In a move hopefully stemming from NASA’s revitalized budget for the coming year, NASA has issued Boeing a second flight order as part of the Commercial Crew Program. Boeing is one of two private companies involved in the program, the other being SpaceX. The flight order guarantees a second launch for Boeing following the first order that was issued in May of this year, and a mission order for SpaceX made in November.
The Commercial Crew Program contracts dictate that NASA will order at least 4 flights from the two companies, made 2 or 3 years in advance of the mission’s expected date. With 3 of the 4 flights that NASA is contractually obliged to order now filled, it remains to be seen whether the 4th mission will go to SpaceX, splitting them equally, or whether another will be issued to Boeing. If the results are promising, however, the missions may continue.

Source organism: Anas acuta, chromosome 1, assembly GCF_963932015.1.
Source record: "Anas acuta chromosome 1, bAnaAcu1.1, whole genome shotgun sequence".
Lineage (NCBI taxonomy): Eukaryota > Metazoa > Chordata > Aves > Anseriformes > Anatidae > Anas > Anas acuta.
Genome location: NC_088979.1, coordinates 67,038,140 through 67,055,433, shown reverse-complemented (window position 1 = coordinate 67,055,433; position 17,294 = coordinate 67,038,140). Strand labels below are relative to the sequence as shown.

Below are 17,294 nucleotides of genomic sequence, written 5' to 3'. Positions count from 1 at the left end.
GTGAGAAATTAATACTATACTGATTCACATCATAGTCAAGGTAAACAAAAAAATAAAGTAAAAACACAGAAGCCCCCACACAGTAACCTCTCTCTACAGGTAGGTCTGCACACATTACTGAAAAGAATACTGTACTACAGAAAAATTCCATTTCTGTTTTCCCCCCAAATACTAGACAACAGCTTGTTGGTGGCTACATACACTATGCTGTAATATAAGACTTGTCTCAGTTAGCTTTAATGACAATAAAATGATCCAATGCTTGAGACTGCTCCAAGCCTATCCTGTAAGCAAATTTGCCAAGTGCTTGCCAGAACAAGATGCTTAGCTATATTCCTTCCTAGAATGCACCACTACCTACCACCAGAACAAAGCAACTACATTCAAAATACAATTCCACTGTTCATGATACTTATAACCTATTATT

The craft that Boeing will use to ferry astronauts into space is their CST-100 Starliner vehicle. While the craft was dropped from NASA’s Commercial Resupply Services second-phase competition, it still remains on track to fulfil its obligations to the Commercial Crew Program. In direct competition is SpaceX’s Crew Dragon, which revolves around the recently reinstated Falcon 9 rocket, which, if proven to have fixed the flaws that resulted in a failed supply mission, could pave the way for SpaceX picking up more manned flights.
It is currently unannounced when this new mission will take place, with the previous two mission orders optimistically planned for 2017. The budget now allows for them to keep development on track. With NASA being guaranteed funds for the program going into 2016, new, all-American spacecraft could be making their trips to the ISS within two years.